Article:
Investing.com – European stock markets pushed sharply lower Friday amid disappointment over the reduced likelihood of a quick end to the coronavirus outbreak and concerns at the European policy response to it.
Doubts have emerged over the efficacy of Gilead Sciences’ (NASDAQ:GILD) antiviral drug remdesivir in treating the Covid-19, after the Financial Times reported overnight that it had failed its first randomized clinical trial.
Gilead disputed the report, saying that the trial was “inconclusive”, but the news was taken badly as the drug was previously thought to be one of the best prospects for treating the virus and thus quickly bringing the pandemic to a close.
Markets were also disappointed by the failure of an EU summit to provide any details about a post-pandemic recovery fund, both as regards its size and the method of financing it.
European Central Bank President Christine Lagarde reportedly told the meeting that the European Union’s economy could shrink by as much as 15% this year. A best-case estimate was a contraction of 5% she added.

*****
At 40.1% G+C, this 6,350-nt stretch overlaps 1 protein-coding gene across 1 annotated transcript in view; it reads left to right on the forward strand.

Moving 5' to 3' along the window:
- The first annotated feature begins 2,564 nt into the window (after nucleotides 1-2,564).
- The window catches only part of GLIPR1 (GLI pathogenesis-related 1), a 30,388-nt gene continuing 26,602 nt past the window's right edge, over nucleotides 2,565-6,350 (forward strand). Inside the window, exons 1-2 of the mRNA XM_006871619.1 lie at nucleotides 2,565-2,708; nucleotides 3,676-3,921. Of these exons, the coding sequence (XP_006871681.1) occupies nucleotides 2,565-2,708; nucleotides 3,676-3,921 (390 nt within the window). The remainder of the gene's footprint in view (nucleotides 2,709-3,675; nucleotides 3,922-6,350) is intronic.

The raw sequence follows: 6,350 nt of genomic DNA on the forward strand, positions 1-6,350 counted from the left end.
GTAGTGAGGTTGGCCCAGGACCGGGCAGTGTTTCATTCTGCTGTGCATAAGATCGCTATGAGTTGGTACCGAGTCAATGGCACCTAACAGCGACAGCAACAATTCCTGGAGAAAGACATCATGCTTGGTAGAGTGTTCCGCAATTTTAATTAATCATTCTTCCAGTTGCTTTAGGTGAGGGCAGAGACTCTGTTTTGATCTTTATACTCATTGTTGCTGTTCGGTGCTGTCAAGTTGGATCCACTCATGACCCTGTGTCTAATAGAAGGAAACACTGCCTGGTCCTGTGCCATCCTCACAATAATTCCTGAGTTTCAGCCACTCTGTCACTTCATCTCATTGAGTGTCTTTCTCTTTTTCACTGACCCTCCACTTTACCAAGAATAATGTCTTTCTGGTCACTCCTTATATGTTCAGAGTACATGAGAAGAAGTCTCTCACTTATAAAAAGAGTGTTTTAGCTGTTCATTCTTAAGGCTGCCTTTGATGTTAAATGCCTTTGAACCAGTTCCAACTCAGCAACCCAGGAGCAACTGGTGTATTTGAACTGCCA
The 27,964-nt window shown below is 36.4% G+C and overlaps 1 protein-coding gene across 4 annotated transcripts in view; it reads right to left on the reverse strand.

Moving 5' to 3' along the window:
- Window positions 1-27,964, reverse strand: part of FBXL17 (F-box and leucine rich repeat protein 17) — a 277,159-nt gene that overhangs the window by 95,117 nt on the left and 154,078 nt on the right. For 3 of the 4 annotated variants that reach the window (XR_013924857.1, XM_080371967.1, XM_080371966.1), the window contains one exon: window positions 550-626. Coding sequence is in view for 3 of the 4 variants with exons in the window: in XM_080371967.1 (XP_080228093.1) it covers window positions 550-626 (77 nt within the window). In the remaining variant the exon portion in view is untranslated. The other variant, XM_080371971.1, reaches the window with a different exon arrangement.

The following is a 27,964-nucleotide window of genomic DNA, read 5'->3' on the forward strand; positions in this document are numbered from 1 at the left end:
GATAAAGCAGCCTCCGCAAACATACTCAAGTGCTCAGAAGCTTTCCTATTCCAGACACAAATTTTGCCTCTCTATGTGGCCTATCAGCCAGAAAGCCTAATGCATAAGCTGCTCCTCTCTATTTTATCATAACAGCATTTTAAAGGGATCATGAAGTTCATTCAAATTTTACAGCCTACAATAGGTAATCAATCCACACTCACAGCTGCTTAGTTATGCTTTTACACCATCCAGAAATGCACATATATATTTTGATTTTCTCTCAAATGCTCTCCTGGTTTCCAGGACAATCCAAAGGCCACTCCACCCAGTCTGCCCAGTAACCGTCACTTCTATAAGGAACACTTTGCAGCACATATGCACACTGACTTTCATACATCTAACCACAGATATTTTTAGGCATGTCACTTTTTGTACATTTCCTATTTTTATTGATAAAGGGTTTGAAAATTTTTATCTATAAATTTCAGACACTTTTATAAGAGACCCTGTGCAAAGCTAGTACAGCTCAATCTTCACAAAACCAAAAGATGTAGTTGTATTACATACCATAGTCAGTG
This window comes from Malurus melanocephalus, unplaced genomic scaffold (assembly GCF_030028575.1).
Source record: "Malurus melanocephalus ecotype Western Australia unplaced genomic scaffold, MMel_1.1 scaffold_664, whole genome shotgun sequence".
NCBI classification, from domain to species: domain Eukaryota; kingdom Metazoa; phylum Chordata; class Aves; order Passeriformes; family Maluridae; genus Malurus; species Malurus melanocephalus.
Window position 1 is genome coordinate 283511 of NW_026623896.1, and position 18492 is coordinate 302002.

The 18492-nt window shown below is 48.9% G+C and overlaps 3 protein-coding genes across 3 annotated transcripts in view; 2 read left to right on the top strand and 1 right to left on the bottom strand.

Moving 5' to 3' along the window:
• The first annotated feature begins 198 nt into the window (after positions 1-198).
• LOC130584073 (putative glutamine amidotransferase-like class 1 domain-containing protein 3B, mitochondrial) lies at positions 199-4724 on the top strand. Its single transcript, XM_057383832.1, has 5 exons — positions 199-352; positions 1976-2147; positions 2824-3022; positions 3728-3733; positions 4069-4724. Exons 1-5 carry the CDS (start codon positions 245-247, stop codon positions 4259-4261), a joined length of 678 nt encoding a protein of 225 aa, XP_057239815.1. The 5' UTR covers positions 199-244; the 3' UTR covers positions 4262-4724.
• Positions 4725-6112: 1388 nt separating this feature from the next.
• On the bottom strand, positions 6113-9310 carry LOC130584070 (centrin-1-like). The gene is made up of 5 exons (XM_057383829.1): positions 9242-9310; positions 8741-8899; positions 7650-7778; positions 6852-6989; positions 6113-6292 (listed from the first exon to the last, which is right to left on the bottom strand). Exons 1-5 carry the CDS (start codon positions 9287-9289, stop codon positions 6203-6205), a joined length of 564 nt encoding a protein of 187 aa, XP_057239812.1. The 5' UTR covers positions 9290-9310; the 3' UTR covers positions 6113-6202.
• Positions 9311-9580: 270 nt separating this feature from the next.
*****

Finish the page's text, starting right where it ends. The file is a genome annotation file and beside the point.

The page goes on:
EU Industry Commissioner Thierry Breton was slightly more optimistic Friday when he stated the EU was heading this year towards a 5%-10% economic contraction.
“As of today, in the European Union, we’re on course for a 5% to 10% (recession), meaning it’s about 7.5%. But that is today, and if things don’t improve and if we have a second peak (of the outbreak), things could get worse”, Breton said on France 2 television.
The banking sector has been in the spotlight Friday, after Thursday’s move by S&P to cut Commerzbank (DE:CBKG)’s credit rating by a notch to BBB+, and lowered its outlook for Deutsche Bank (DE:DBKGn) to negative from stable. Commerzbank’s shares dropped 3.9% and Deutsche Bank shares fell 4.9%.
The oil market has pushed higher Friday, but still remains under pressure given the global supply glut. Eni shares fell 2.9% after the Italian major said first-quarter profit fell 94%, and cut its forecasts for production and capital spending further.
Airline stocks were also under pressure after Lufthansa posted an operating loss of 1.2 billion euros in the first quarter and warned it could run out of cash within weeks. Lufthansa (DE:LHAG) shares fell 7.7% to their lowest in over 15 years.